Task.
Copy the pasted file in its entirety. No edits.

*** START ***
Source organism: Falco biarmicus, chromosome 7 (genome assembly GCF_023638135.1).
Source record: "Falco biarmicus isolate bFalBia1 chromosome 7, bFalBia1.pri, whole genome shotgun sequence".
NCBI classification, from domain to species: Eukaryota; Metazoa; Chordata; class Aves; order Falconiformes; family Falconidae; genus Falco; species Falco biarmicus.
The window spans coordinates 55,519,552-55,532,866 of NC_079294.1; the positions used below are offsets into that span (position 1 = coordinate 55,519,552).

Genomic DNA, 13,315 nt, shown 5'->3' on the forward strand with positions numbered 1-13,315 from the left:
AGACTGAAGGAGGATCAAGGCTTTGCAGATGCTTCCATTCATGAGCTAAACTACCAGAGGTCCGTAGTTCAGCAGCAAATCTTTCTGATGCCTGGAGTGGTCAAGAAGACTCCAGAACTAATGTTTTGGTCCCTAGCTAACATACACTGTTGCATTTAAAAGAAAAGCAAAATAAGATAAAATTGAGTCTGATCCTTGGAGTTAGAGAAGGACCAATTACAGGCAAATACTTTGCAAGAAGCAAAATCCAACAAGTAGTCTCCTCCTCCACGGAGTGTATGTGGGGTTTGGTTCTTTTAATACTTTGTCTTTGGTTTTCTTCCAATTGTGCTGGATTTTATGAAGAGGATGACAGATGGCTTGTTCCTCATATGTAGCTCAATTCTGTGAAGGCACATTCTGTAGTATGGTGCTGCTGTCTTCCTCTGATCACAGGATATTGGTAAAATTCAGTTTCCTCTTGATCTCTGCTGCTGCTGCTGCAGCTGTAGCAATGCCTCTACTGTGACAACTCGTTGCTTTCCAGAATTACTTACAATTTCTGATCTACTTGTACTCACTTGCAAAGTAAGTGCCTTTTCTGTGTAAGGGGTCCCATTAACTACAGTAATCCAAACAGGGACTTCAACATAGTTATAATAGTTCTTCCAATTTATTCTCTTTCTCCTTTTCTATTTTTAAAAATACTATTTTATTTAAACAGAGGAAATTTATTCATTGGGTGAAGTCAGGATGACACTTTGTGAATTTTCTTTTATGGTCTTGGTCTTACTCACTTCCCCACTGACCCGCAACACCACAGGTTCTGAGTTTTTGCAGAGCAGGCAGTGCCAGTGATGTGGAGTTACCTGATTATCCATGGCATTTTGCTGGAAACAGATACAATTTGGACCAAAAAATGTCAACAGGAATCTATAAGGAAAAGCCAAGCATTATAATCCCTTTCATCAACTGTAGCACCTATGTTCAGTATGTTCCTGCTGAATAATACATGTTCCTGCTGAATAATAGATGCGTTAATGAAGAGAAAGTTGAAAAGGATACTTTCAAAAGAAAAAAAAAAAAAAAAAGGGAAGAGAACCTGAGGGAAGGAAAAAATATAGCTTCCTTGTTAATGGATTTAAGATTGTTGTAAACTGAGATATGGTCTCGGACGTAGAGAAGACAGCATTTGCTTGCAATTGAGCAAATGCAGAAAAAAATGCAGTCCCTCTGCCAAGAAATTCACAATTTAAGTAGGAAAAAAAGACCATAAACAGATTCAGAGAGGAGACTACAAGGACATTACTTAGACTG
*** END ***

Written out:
Source organism: Falco biarmicus, chromosome 7 (genome assembly GCF_023638135.1).
Source record: "Falco biarmicus isolate bFalBia1 chromosome 7, bFalBia1.pri, whole genome shotgun sequence".
NCBI classification, from domain to species: Eukaryota; Metazoa; Chordata; class Aves; order Falconiformes; family Falconidae; genus Falco; species Falco biarmicus.
The window spans coordinates 55,519,552-55,532,866 of NC_079294.1; the positions used below are offsets into that span (position 1 = coordinate 55,519,552).

Genomic DNA, 13,315 nt, shown 5'->3' on the forward strand with positions numbered 1-13,315 from the left:
AGACTGAAGGAGGATCAAGGCTTTGCAGATGCTTCCATTCATGAGCTAAACTACCAGAGGTCCGTAGTTCAGCAGCAAATCTTTCTGATGCCTGGAGTGGTCAAGAAGACTCCAGAACTAATGTTTTGGTCCCTAGCTAACATACACTGTTGCATTTAAAAGAAAAGCAAAATAAGATAAAATTGAGTCTGATCCTTGGAGTTAGAGAAGGACCAATTACAGGCAAATACTTTGCAAGAAGCAAAATCCAACAAGTAGTCTCCTCCTCCACGGAGTGTATGTGGGGTTTGGTTCTTTTAATACTTTGTCTTTGGTTTTCTTCCAATTGTGCTGGATTTTATGAAGAGGATGACAGATGGCTTGTTCCTCATATGTAGCTCAATTCTGTGAAGGCACATTCTGTAGTATGGTGCTGCTGTCTTCCTCTGATCACAGGATATTGGTAAAATTCAGTTTCCTCTTGATCTCTGCTGCTGCTGCTGCAGCTGTAGCAATGCCTCTACTGTGACAACTCGTTGCTTTCCAGAATTACTTACAATTTCTGATCTACTTGTACTCACTTGCAAAGTAAGTGCCTTTTCTGTGTAAGGGGTCCCATTAACTACAGTAATCCAAACAGGGACTTCAACATAGTTATAATAGTTCTTCCAATTTATTCTCTTTCTCCTTTTCTATTTTTAAAAATACTATTTTATTTAAACAGAGGAAATTTATTCATTGGGTGAAGTCAGGATGACACTTTGTGAATTTTCTTTTATGGTCTTGGTCTTACTCACTTCCCCACTGACCCGCAACACCACAGGTTCTGAGTTTTTGCAGAGCAGGCAGTGCCAGTGATGTGGAGTTACCTGATTATCCATGGCATTTTGCTGGAAACAGATACAATTTGGACCAAAAAATGTCAACAGGAATCTATAAGGAAAAGCCAAGCATTATAATCCCTTTCATCAACTGTAGCACCTATGTTCAGTATGTTCCTGCTGAATAATACATGTTCCTGCTGAATAATAGATGCGTTAATGAAGAGAAAGTTGAAAAGGATACTTTCAAAAGAAAAAAAAAAAAAAAAAGGGAAGAGAACCTGAGGGAAGGAAAAAATATAGCTTCCTTGTTAATGGATTTAAGATTGTTGTAAACTGAGATATGGTCTCGGACGTAGAGAAGACAGCATTTGCTTGCAATTGAGCAAATGCAGAAAAAAATGCAGTCCCTCTGCCAAGAAATTCACAATTTAAGTAGGAAAAAAAGACCATAAACAGATTCAGAGAGGAGACTACAAGGACATTACTTAGACTG